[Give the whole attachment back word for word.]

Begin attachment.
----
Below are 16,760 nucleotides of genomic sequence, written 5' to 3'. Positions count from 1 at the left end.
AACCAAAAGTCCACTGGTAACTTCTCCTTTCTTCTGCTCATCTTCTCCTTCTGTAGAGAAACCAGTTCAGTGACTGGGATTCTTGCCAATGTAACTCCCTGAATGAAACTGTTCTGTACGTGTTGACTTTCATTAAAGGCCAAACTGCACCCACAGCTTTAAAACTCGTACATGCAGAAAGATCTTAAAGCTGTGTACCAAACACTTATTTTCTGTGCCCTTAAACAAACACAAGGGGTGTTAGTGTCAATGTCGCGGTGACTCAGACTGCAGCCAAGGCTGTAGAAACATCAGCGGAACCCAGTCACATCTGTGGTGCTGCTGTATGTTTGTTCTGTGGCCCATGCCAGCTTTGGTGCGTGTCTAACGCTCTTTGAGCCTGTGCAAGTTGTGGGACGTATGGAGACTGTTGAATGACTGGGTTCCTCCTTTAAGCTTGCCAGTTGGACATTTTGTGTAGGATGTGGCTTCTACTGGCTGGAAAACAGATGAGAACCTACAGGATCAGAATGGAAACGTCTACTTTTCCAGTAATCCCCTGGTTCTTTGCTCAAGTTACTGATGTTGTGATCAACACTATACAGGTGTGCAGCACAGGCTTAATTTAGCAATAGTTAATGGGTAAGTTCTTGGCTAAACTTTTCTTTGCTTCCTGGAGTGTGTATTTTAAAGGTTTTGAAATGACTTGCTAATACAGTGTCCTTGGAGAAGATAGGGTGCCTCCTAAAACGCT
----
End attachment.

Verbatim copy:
Below are 16,760 nucleotides of genomic sequence, written 5' to 3'. Positions count from 1 at the left end.
AACCAAAAGTCCACTGGTAACTTCTCCTTTCTTCTGCTCATCTTCTCCTTCTGTAGAGAAACCAGTTCAGTGACTGGGATTCTTGCCAATGTAACTCCCTGAATGAAACTGTTCTGTACGTGTTGACTTTCATTAAAGGCCAAACTGCACCCACAGCTTTAAAACTCGTACATGCAGAAAGATCTTAAAGCTGTGTACCAAACACTTATTTTCTGTGCCCTTAAACAAACACAAGGGGTGTTAGTGTCAATGTCGCGGTGACTCAGACTGCAGCCAAGGCTGTAGAAACATCAGCGGAACCCAGTCACATCTGTGGTGCTGCTGTATGTTTGTTCTGTGGCCCATGCCAGCTTTGGTGCGTGTCTAACGCTCTTTGAGCCTGTGCAAGTTGTGGGACGTATGGAGACTGTTGAATGACTGGGTTCCTCCTTTAAGCTTGCCAGTTGGACATTTTGTGTAGGATGTGGCTTCTACTGGCTGGAAAACAGATGAGAACCTACAGGATCAGAATGGAAACGTCTACTTTTCCAGTAATCCCCTGGTTCTTTGCTCAAGTTACTGATGTTGTGATCAACACTATACAGGTGTGCAGCACAGGCTTAATTTAGCAATAGTTAATGGGTAAGTTCTTGGCTAAACTTTTCTTTGCTTCCTGGAGTGTGTATTTTAAAGGTTTTGAAATGACTTGCTAATACAGTGTCCTTGGAGAAGATAGGGTGCCTCCTAAAACGCT